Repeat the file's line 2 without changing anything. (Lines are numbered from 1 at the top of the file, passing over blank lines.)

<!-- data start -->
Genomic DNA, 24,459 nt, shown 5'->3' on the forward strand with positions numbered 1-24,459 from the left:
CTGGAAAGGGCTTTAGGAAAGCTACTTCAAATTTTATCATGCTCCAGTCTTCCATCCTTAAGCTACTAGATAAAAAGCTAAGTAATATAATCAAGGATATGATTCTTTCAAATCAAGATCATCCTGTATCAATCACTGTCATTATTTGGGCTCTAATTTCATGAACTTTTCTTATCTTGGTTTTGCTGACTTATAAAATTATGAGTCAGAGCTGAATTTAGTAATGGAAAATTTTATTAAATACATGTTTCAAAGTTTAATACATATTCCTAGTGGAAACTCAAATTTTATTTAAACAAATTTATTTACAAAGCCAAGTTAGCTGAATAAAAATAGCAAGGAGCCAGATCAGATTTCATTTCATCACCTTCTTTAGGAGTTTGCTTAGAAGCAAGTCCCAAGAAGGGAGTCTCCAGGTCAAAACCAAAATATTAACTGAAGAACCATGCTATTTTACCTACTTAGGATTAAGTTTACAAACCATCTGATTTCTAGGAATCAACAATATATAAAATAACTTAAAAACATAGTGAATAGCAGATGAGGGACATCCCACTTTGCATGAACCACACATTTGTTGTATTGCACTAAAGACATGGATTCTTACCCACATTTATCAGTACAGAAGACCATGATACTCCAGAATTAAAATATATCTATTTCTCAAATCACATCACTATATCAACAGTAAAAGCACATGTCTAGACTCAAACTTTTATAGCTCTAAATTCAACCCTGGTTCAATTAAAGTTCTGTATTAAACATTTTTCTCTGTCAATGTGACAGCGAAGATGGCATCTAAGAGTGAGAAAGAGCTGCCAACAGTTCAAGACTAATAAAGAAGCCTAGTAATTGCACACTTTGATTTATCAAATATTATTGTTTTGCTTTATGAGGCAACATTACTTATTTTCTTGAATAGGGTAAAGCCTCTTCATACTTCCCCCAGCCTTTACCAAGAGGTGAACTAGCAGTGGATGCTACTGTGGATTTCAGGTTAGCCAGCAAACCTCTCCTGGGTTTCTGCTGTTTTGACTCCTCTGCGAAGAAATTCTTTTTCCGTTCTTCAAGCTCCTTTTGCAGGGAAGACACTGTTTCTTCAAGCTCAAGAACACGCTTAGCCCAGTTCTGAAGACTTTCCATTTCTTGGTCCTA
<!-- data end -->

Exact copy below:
CTGGAAAGGGCTTTAGGAAAGCTACTTCAAATTTTATCATGCTCCAGTCTTCCATCCTTAAGCTACTAGATAAAAAGCTAAGTAATATAATCAAGGATATGATTCTTTCAAATCAAGATCATCCTGTATCAATCACTGTCATTATTTGGGCTCTAATTTCATGAACTTTTCTTATCTTGGTTTTGCTGACTTATAAAATTATGAGTCAGAGCTGAATTTAGTAATGGAAAATTTTATTAAATACATGTTTCAAAGTTTAATACATATTCCTAGTGGAAACTCAAATTTTATTTAAACAAATTTATTTACAAAGCCAAGTTAGCTGAATAAAAATAGCAAGGAGCCAGATCAGATTTCATTTCATCACCTTCTTTAGGAGTTTGCTTAGAAGCAAGTCCCAAGAAGGGAGTCTCCAGGTCAAAACCAAAATATTAACTGAAGAACCATGCTATTTTACCTACTTAGGATTAAGTTTACAAACCATCTGATTTCTAGGAATCAACAATATATAAAATAACTTAAAAACATAGTGAATAGCAGATGAGGGACATCCCACTTTGCATGAACCACACATTTGTTGTATTGCACTAAAGACATGGATTCTTACCCACATTTATCAGTACAGAAGACCATGATACTCCAGAATTAAAATATATCTATTTCTCAAATCACATCACTATATCAACAGTAAAAGCACATGTCTAGACTCAAACTTTTATAGCTCTAAATTCAACCCTGGTTCAATTAAAGTTCTGTATTAAACATTTTTCTCTGTCAATGTGACAGCGAAGATGGCATCTAAGAGTGAGAAAGAGCTGCCAACAGTTCAAGACTAATAAAGAAGCCTAGTAATTGCACACTTTGATTTATCAAATATTATTGTTTTGCTTTATGAGGCAACATTACTTATTTTCTTGAATAGGGTAAAGCCTCTTCATACTTCCCCCAGCCTTTACCAAGAGGTGAACTAGCAGTGGATGCTACTGTGGATTTCAGGTTAGCCAGCAAACCTCTCCTGGGTTTCTGCTGTTTTGACTCCTCTGCGAAGAAATTCTTTTTCCGTTCTTCAAGCTCCTTTTGCAGGGAAGACACTGTTTCTTCAAGCTCAAGAACACGCTTAGCCCAGTTCTGAAGACTTTCCATTTCTTGGTCCTA